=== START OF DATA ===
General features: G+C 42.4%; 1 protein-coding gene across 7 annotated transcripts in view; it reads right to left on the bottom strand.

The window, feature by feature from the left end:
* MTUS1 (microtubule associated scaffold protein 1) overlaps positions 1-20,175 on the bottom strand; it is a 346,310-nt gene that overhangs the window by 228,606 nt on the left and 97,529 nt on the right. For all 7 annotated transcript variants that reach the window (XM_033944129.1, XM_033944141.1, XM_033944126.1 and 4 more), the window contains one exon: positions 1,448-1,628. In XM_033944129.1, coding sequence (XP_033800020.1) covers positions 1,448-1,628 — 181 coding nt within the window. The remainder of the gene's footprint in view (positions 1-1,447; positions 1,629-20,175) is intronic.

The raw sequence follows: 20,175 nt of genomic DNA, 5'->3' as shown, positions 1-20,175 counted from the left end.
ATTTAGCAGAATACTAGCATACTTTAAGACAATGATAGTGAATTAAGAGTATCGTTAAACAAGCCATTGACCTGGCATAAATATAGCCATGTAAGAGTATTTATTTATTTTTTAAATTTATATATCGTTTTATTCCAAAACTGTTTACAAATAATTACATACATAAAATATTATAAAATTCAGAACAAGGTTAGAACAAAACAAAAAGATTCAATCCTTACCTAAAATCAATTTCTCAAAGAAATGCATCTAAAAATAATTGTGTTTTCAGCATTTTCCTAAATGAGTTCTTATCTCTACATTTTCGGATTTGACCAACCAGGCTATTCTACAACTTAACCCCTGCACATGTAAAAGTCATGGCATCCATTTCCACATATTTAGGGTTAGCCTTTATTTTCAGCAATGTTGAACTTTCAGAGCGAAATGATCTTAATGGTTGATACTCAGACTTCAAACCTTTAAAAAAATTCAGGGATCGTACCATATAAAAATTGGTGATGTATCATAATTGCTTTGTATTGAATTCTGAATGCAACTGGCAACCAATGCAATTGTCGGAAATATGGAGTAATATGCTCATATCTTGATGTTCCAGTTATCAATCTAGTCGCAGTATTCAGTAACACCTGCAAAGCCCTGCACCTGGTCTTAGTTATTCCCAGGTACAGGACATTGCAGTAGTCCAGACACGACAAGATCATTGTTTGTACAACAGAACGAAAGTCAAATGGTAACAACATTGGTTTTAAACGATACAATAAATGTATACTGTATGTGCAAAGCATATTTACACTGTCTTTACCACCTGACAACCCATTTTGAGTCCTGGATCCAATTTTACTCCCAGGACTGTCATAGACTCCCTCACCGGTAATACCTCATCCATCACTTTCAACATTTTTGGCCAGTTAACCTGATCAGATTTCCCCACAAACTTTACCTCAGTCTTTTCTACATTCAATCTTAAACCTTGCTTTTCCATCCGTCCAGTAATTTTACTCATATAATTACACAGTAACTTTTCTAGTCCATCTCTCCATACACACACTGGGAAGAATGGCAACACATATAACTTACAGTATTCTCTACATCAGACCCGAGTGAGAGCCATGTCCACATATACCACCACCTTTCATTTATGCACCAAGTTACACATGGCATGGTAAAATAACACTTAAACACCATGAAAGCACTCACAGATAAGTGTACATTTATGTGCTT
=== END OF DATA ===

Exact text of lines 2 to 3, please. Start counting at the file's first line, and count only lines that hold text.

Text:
The window, feature by feature from the left end:
* MTUS1 (microtubule associated scaffold protein 1) overlaps positions 1-20,175 on the bottom strand; it is a 346,310-nt gene that overhangs the window by 228,606 nt on the left and 97,529 nt on the right. For all 7 annotated transcript variants that reach the window (XM_033944129.1, XM_033944141.1, XM_033944126.1 and 4 more), the window contains one exon: positions 1,448-1,628. In XM_033944129.1, coding sequence (XP_033800020.1) covers positions 1,448-1,628 — 181 coding nt within the window. The remainder of the gene's footprint in view (positions 1-1,447; positions 1,629-20,175) is intronic.